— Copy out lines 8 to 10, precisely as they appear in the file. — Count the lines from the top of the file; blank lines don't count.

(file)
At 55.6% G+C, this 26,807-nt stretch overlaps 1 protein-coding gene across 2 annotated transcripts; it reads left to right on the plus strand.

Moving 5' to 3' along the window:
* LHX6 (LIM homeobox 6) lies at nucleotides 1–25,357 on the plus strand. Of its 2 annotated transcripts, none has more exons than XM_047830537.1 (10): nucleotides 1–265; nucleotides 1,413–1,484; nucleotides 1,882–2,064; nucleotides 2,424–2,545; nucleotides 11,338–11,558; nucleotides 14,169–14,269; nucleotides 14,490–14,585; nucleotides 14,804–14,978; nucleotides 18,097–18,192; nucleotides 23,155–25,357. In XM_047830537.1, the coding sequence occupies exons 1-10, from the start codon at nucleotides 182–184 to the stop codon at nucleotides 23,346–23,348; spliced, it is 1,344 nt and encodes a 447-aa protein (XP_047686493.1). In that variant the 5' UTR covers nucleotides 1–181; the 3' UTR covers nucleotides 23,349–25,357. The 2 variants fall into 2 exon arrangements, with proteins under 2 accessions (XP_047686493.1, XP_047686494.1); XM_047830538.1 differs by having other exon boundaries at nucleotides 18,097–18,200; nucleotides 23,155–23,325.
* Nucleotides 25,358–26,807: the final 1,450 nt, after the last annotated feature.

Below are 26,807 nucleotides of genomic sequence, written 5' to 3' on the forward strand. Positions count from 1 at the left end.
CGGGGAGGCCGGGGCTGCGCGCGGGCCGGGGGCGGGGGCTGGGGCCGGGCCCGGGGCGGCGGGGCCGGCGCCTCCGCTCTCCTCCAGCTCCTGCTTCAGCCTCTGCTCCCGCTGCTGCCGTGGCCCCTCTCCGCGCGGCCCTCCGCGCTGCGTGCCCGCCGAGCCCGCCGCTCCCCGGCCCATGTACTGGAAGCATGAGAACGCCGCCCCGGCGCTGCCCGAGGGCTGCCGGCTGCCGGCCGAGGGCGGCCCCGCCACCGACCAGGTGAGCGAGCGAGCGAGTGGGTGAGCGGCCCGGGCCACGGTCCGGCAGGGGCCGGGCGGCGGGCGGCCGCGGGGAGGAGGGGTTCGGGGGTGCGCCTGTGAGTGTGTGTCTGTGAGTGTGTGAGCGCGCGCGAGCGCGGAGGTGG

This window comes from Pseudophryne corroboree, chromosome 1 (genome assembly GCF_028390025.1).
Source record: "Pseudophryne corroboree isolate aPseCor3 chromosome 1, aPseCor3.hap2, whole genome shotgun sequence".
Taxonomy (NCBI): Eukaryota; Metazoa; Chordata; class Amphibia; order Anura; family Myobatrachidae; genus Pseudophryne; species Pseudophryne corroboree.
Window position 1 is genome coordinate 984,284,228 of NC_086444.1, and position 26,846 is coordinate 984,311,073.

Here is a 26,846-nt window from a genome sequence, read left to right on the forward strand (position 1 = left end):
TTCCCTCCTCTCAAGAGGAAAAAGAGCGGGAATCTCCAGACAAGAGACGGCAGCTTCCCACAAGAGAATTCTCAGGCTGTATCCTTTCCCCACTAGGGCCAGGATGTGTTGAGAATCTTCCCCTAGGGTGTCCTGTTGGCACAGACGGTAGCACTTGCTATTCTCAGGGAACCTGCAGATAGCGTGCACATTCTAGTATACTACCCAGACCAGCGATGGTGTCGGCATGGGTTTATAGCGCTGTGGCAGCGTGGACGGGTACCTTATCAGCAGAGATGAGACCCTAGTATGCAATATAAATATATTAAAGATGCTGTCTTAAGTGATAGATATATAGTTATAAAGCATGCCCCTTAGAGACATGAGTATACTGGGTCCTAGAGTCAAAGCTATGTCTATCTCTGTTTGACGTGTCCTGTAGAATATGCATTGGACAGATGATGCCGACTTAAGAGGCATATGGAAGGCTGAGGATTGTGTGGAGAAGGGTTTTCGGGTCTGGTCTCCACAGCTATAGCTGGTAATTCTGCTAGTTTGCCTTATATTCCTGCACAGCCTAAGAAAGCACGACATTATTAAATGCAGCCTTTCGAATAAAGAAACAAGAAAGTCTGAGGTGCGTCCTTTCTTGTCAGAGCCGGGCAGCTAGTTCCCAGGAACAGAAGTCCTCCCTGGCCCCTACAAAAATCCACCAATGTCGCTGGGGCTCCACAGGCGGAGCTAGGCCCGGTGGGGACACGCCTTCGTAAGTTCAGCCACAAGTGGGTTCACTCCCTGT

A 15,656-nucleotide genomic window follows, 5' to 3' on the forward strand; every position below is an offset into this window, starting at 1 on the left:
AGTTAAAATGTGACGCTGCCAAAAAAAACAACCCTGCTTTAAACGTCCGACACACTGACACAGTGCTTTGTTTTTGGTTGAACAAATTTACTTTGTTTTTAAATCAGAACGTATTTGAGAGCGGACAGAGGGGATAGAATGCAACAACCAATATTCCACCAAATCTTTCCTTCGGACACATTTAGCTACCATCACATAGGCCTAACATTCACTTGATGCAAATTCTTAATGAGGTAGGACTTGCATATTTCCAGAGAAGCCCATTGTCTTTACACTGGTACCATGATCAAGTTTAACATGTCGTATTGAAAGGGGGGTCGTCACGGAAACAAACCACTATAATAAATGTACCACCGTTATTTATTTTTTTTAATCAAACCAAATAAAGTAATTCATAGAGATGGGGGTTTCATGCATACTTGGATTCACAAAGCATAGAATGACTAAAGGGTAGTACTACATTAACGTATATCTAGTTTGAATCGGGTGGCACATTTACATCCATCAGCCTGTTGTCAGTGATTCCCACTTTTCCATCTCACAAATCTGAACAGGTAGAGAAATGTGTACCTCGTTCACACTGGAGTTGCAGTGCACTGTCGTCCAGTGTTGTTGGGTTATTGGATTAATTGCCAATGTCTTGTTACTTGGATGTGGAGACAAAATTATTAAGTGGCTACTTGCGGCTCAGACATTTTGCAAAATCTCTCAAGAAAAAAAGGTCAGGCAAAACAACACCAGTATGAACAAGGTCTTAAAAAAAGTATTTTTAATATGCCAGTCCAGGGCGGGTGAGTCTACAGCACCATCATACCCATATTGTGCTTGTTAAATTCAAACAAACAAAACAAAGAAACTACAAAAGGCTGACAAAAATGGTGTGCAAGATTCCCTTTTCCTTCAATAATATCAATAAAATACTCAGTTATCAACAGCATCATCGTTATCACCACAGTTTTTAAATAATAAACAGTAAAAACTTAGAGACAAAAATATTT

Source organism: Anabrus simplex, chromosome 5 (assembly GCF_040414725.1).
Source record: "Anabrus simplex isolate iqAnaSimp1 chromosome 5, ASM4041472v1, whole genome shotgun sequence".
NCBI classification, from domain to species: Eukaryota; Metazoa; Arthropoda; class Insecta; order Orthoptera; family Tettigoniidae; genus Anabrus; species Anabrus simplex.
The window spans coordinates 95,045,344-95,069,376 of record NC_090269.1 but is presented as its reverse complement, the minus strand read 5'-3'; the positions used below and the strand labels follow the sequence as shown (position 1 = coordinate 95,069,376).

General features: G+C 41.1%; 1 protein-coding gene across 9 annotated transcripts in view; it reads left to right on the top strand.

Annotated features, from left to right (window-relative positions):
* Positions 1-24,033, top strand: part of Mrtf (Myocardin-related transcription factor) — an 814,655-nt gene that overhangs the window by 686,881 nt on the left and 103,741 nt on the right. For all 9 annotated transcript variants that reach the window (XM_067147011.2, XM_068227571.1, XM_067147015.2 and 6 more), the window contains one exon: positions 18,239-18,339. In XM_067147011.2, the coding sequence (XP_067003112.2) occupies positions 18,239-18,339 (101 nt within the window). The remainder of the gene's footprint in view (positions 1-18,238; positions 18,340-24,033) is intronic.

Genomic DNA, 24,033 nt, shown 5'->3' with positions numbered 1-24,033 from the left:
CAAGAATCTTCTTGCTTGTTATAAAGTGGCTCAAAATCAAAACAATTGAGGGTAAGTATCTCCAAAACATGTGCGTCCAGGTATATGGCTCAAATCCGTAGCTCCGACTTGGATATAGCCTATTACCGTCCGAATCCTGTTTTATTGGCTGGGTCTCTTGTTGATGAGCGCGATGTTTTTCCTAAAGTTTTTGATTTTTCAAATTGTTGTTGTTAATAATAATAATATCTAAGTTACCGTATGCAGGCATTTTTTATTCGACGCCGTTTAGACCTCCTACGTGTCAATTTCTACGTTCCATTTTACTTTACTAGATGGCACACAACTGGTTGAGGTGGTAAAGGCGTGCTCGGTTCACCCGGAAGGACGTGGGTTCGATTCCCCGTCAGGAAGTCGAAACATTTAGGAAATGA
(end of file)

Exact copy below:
Source record: "Pseudophryne corroboree isolate aPseCor3 chromosome 1, aPseCor3.hap2, whole genome shotgun sequence".
Taxonomy (NCBI): Eukaryota; Metazoa; Chordata; class Amphibia; order Anura; family Myobatrachidae; genus Pseudophryne; species Pseudophryne corroboree.
Window position 1 is genome coordinate 984,284,228 of NC_086444.1, and position 26,846 is coordinate 984,311,073.